Table of Contents Author Guidelines Submit a Manuscript
BioMed Research International
Volume 2014 (2014), Article ID 370538, 11 pages
http://dx.doi.org/10.1155/2014/370538
Research Article

Functional Analyses of c.2268dup in Thyroid Peroxidase Gene Associated with Goitrous Congenital Hypothyroidism

1Department of Molecular Medicine, Faculty of Medicine, University of Malaya, 50603 Lembah Pantai, Kuala Lumpur, Malaysia
2Department of Paediatrics, Faculty of Medicine, University of Malaya, 50603 Kuala Lumpur, Malaysia
3Department of Surgery, Faculty of Medicine, University of Malaya, 50603 Kuala Lumpur, Malaysia

Received 3 September 2013; Revised 23 January 2014; Accepted 6 February 2014; Published 17 March 2014

Academic Editor: Markus Schuelke

Copyright © 2014 Ching Chin Lee et al. This is an open access article distributed under the Creative Commons Attribution License, which permits unrestricted use, distribution, and reproduction in any medium, provided the original work is properly cited.

Linked References

  1. J.-E. Toublanc, “Comparison of epidemiological data on congenital hypothyroidism in Europe with those of other parts in the world,” Hormone Research, vol. 38, no. 5-6, pp. 230–235, 1992. View at Google Scholar · View at Scopus
  2. K. B. Harris and K. A. Pass, “Increase in congenital hypothyroidism in New York State and in the United States,” Molecular Genetics and Metabolism, vol. 91, no. 3, pp. 268–277, 2007. View at Google Scholar
  3. L. L. Wu, B. S. Sazali, N. Adeeb, and B. A. K. Khalid, “Congenital hypothyroid screening using cord blood TSH,” Singapore Medical Journal, vol. 40, no. 1, pp. 23–26, 1999. View at Google Scholar · View at Scopus
  4. M. Castanet, M. Polak, C. Bonaïti-Pellié, S. Lyonnet, P. Czernichow, and J. Léger, “Nineteen years of national screening for congenital hypothyroidism: familial cases with thyroid dysgenesis suggest the involvement of genetic factors,” Journal of Clinical Endocrinology and Metabolism, vol. 86, no. 5, pp. 2009–2014, 2001. View at Publisher · View at Google Scholar · View at Scopus
  5. J. J. M. de Vijlder, C. Ris-Stalpers, and T. Vulsma, “Inborn errors of thyroid hormone biosynthesis,” Experimental and Clinical Endocrinology and Diabetes, vol. 105, supplement 4, pp. 32–37, 1997. View at Google Scholar · View at Scopus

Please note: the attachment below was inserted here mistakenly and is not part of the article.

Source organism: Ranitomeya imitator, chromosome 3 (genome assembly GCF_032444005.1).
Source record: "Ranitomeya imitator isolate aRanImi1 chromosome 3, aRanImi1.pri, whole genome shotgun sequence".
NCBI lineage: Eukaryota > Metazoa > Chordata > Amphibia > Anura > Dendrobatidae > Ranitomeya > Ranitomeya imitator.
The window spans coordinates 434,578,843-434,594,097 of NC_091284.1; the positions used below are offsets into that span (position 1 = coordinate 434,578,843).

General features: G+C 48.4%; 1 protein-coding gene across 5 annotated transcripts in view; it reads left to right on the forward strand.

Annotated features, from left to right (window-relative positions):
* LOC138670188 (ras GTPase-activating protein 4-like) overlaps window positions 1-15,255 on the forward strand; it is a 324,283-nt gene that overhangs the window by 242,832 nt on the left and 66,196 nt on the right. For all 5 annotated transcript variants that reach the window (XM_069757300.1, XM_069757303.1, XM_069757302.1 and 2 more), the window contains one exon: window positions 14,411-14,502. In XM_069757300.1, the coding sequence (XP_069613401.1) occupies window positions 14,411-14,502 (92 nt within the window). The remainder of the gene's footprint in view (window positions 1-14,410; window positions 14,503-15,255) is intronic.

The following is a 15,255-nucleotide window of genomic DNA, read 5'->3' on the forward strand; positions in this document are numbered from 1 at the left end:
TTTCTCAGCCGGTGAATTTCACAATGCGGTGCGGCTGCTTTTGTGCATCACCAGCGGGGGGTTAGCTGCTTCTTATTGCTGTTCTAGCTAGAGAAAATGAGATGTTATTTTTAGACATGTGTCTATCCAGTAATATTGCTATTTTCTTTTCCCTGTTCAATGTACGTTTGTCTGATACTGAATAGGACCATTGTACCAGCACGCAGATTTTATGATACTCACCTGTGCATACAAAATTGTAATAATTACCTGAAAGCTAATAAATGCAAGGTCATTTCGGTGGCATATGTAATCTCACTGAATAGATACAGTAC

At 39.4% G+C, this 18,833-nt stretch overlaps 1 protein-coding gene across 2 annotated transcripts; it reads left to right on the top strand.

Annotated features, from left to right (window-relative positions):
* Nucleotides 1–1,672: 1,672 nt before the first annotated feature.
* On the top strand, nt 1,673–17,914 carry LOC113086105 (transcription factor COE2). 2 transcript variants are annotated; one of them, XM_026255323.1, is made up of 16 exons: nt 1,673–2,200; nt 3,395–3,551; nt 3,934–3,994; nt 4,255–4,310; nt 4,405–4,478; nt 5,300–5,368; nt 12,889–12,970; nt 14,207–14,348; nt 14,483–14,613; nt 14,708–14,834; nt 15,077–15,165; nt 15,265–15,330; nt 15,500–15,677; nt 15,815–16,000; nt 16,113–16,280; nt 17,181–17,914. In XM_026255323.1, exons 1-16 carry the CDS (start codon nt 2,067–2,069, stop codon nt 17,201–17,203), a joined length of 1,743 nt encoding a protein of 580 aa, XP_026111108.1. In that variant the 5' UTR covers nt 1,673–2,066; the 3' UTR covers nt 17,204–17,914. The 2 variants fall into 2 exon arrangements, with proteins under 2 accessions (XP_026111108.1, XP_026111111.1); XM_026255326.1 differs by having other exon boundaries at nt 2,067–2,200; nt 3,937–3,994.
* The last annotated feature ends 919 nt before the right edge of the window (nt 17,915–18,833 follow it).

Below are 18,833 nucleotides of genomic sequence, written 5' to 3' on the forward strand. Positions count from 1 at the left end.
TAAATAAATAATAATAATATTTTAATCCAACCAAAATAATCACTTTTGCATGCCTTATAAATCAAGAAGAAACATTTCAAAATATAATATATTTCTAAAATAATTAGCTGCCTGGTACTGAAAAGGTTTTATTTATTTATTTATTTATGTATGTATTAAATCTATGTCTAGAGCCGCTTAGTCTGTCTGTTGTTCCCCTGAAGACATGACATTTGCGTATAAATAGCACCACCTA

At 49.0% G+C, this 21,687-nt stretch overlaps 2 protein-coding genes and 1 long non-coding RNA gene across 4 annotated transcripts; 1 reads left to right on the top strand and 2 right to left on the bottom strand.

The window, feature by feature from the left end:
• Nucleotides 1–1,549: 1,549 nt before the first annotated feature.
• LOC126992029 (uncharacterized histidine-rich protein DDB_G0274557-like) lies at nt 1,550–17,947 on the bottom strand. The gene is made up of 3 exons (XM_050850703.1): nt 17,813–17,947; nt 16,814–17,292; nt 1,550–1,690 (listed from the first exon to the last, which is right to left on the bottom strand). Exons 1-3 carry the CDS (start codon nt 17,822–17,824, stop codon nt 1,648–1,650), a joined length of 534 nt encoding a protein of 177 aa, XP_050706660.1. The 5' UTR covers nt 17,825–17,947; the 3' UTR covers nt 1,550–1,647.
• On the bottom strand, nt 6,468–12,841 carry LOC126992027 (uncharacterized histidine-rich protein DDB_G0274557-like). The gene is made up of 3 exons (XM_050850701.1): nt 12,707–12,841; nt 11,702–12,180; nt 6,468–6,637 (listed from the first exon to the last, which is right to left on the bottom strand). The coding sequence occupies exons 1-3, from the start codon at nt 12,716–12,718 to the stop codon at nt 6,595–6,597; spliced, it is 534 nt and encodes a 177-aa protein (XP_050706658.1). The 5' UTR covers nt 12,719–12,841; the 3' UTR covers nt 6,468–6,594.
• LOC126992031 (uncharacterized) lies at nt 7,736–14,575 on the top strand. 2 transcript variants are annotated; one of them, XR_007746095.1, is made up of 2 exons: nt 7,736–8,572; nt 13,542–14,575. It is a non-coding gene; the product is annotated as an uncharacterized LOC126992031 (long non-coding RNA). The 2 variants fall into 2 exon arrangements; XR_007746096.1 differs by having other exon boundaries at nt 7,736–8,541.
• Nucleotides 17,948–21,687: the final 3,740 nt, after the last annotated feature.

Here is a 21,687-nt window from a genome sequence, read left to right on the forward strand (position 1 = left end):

6. P. Kopp, “Perspective: genetic defects in the etiology of congenital hypothyroidism,” Endocrinology, vol. 143, no. 6, pp. 2019–2024, 2002. View at Publisher · View at Google Scholar · View at Scopus
  7. J. Deladoëy, N. Pfarr, J.-M. Vuissoz et al., “Pseudodominant inheritance of goitrous congenital hypothyroidism caused by TPO mutations: molecular and in silico studies,” Journal of Clinical Endocrinology and Metabolism, vol. 93, no. 2, pp. 627–633, 2008. View at Publisher · View at Google Scholar · View at Scopus
  8. C. C. Lee, F. Harun, M. Y. Jalaludin, C. H. Heh, R. Othman, and S. Mat Junit, “A novel, homozygous c. 1502T>G (p.Val501Gly) mutation in the thyroid peroxidase gene in Malaysian sisters with congenital hypothyroidism and multinodular goiter,” International Journal of Endocrinology, vol. 2013, Article ID 987186, 7 pages, 2013. View at Publisher · View at Google Scholar
  9. V. Varela, C. M. Rivolta, S. A. Esperante, L. Gruneiro-Papendieck, A. Chiesa, and H. M. Targovnik, “Three mutations (p.Q36H, p.G418fsX482, and g.IVS19-2A>C) in the dual oxidase 2 gene responsible for congenital goiter and iodide organification defect,” Clinical Chemistry, vol. 52, no. 2, pp. 182–191, 2006. View at Publisher · View at Google Scholar · View at Scopus
  10. J. Pohlenz and S. Refetoff, “Mutations in the sodium/iodide symporter (NIS) gene as a cause for iodide transport defects and congenital hypothyroidism,” Biochimie, vol. 81, no. 5, pp. 469–476, 1999. View at Publisher · View at Google Scholar · View at Scopus
  11. T. Ieiri, P. Cochaux, H. M. Targovnik et al., “A 3′ splice site mutation in the thyroglobulin gene responsible for congenital goiter with hypothyroidism,” Journal of Clinical Investigation, vol. 88, no. 6, pp. 1901–1905, 1991. View at Google Scholar · View at Scopus
  12. M. J. Abramowicz, H. M. Targovnik, V. Varela et al., “Identification of a mutation in the coding sequence of the human thyroid peroxidase gene causing congenital goiter,” Journal of Clinical Investigation, vol. 90, no. 4, pp. 1200–1204, 1992. View at Google Scholar · View at Scopus